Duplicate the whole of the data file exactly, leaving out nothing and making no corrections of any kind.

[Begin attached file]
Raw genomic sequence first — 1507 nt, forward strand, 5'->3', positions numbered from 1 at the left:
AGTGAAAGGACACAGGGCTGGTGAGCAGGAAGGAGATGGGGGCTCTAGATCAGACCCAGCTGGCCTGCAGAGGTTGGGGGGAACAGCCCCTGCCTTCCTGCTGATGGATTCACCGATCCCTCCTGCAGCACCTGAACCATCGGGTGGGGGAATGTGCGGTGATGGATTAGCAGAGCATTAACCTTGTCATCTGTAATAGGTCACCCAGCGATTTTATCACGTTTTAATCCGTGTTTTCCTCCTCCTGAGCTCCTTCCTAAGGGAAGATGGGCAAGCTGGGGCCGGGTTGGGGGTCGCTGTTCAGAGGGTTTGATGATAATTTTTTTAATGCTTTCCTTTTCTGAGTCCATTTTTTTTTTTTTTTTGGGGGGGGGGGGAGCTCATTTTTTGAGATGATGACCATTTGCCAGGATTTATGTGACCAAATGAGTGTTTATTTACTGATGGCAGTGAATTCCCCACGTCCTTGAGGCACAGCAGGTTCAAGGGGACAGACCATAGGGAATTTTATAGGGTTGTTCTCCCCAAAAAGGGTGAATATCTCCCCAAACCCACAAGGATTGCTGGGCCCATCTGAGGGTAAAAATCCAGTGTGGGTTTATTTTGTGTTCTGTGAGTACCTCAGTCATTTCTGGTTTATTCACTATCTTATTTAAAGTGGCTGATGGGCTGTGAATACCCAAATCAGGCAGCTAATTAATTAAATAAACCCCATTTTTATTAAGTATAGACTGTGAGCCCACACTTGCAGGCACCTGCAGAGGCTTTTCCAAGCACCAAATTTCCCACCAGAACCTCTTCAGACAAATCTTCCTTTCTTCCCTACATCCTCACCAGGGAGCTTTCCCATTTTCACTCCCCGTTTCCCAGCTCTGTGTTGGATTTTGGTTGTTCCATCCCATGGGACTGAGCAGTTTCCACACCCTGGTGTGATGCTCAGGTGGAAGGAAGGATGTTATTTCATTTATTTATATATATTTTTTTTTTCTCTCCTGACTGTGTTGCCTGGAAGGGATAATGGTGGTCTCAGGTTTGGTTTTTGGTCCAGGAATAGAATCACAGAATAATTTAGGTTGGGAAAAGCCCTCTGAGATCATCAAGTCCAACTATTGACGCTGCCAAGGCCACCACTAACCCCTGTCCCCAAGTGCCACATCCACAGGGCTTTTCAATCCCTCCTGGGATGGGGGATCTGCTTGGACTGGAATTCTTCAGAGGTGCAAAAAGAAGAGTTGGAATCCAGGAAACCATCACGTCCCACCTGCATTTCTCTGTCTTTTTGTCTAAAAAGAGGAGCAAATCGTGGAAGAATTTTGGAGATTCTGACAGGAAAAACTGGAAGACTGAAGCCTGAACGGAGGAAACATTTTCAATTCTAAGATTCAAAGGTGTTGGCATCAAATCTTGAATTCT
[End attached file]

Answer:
Raw genomic sequence first — 1507 nt, forward strand, 5'->3', positions numbered from 1 at the left:
AGTGAAAGGACACAGGGCTGGTGAGCAGGAAGGAGATGGGGGCTCTAGATCAGACCCAGCTGGCCTGCAGAGGTTGGGGGGAACAGCCCCTGCCTTCCTGCTGATGGATTCACCGATCCCTCCTGCAGCACCTGAACCATCGGGTGGGGGAATGTGCGGTGATGGATTAGCAGAGCATTAACCTTGTCATCTGTAATAGGTCACCCAGCGATTTTATCACGTTTTAATCCGTGTTTTCCTCCTCCTGAGCTCCTTCCTAAGGGAAGATGGGCAAGCTGGGGCCGGGTTGGGGGTCGCTGTTCAGAGGGTTTGATGATAATTTTTTTAATGCTTTCCTTTTCTGAGTCCATTTTTTTTTTTTTTTTGGGGGGGGGGGGAGCTCATTTTTTGAGATGATGACCATTTGCCAGGATTTATGTGACCAAATGAGTGTTTATTTACTGATGGCAGTGAATTCCCCACGTCCTTGAGGCACAGCAGGTTCAAGGGGACAGACCATAGGGAATTTTATAGGGTTGTTCTCCCCAAAAAGGGTGAATATCTCCCCAAACCCACAAGGATTGCTGGGCCCATCTGAGGGTAAAAATCCAGTGTGGGTTTATTTTGTGTTCTGTGAGTACCTCAGTCATTTCTGGTTTATTCACTATCTTATTTAAAGTGGCTGATGGGCTGTGAATACCCAAATCAGGCAGCTAATTAATTAAATAAACCCCATTTTTATTAAGTATAGACTGTGAGCCCACACTTGCAGGCACCTGCAGAGGCTTTTCCAAGCACCAAATTTCCCACCAGAACCTCTTCAGACAAATCTTCCTTTCTTCCCTACATCCTCACCAGGGAGCTTTCCCATTTTCACTCCCCGTTTCCCAGCTCTGTGTTGGATTTTGGTTGTTCCATCCCATGGGACTGAGCAGTTTCCACACCCTGGTGTGATGCTCAGGTGGAAGGAAGGATGTTATTTCATTTATTTATATATATTTTTTTTTTCTCTCCTGACTGTGTTGCCTGGAAGGGATAATGGTGGTCTCAGGTTTGGTTTTTGGTCCAGGAATAGAATCACAGAATAATTTAGGTTGGGAAAAGCCCTCTGAGATCATCAAGTCCAACTATTGACGCTGCCAAGGCCACCACTAACCCCTGTCCCCAAGTGCCACATCCACAGGGCTTTTCAATCCCTCCTGGGATGGGGGATCTGCTTGGACTGGAATTCTTCAGAGGTGCAAAAAGAAGAGTTGGAATCCAGGAAACCATCACGTCCCACCTGCATTTCTCTGTCTTTTTGTCTAAAAAGAGGAGCAAATCGTGGAAGAATTTTGGAGATTCTGACAGGAAAAACTGGAAGACTGAAGCCTGAACGGAGGAAACATTTTCAATTCTAAGATTCAAAGGTGTTGGCATCAAATCTTGAATTCT